A point to note is that the mass inertias of the load side reduce with the square of the drive reduction ratio. This makes the effective mass inertia on the input side much lower. Thus the motor has a much easier time accelerating heavy loads.
Mechanical play, elastic response
The mechanical play, Δφout , of a drive is conventionally indicated with respect to the output while the input shaft is held fast (blocked input). Backlash indicates the amount of play between drive components. In other words, it is the amount the output can be moved by applying a small amount of force or torque. When there is a change in the direction of rotation, the drive shaft must first compensate for this play, Δφin, amplified by the reduction ratio before there is any reaction at the output.
For a sufficiently big load at the output, the elastic deformation of the drive elements also come into play and must be added:
Δφin =Δφout • i
Thus mechanical play decisively influences the accuracy and quality of the control. It is possible to eliminate mechanical play through use of zero-backlash drives. These apply an elastic preload to drive elements. The downside: This reduction in play comes at the expense of higher losses from friction.
A factor related to mechanical play is elastic play (expressed in terms of rigidity). Elastic play describes how the drive elements elastically deform under load. There can be hysteresis effects accompanying elastic play, depending on the materials used. Most typically, elastic play and hysteresis crop up in drives containing plastic gears, less so in systems exclusively comprised of hard metals. Such effects represent an additional complication. Another point to note is that couplings typically found in drive systems generally exhibit little or no backlash. Their elastic response is fairly rigid with some hysteresis.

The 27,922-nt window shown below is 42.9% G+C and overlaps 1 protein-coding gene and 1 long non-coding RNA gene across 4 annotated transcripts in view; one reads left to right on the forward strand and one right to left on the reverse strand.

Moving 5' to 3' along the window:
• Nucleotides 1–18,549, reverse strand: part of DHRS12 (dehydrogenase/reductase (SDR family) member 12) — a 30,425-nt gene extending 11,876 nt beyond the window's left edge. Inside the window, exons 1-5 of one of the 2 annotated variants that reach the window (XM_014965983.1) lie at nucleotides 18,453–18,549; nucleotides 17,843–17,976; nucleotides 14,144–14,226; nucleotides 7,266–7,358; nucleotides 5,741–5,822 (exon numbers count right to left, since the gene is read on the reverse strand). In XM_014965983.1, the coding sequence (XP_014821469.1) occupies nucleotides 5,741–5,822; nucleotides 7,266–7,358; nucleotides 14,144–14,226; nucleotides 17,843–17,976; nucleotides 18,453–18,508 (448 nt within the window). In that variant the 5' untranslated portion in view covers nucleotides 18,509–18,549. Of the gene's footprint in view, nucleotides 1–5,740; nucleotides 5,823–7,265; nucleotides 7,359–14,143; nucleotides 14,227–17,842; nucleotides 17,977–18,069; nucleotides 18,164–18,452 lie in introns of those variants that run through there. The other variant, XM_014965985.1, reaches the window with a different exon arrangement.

When you determine the necessary torque and speed for the input shaft of the drive, your calculations must account for the additional mass inertias, friction, and efficiency of the drive components. The results can be used, in turn, to determine the average thermal load in the form of the rms torque value.
In some cases it only takes a small amount of additional torque to accelerate drive components, compared with the torque needed to drive the load. Here, it is acceptable to make one set of calculations covering steady state operation and during acceleration. Just a few key load parameters are important. They include the maximum speed of rotation, the maximum torque and its duration, and the rms value of the torque (the effective value).
First, consider the calculations for gearheads and toothed belt drives. There are many models and variants of gearheads, from a simple spur gear stage to a Harmonic Drive gear. Standard types are planetary and spur gear heads. The most important selection criteria for these gearheads are output torque, input speed, temperature range, and environmental conditions.
The characteristic variables of a gearhead are its reduction ratio iG, efficiency ηG, and moments of inertia J1, J2 of the individual gears. Specs for assembled gearheads usually indicate the total inertia with respect to the input shaft, JG. The gear backlash, Δφout, is given with reference to the output shaft. Here’s how you calculate for:
Speed of rotation: nin = nout • iG
Torque: Min = Mout/(iG • ηG)
Additional torque for constant acceleration (duration Δta ):
Min, a = (Jin + J1 + (Jout + J2)/(i2G • ηG)) • π/30 • Δnin/Δta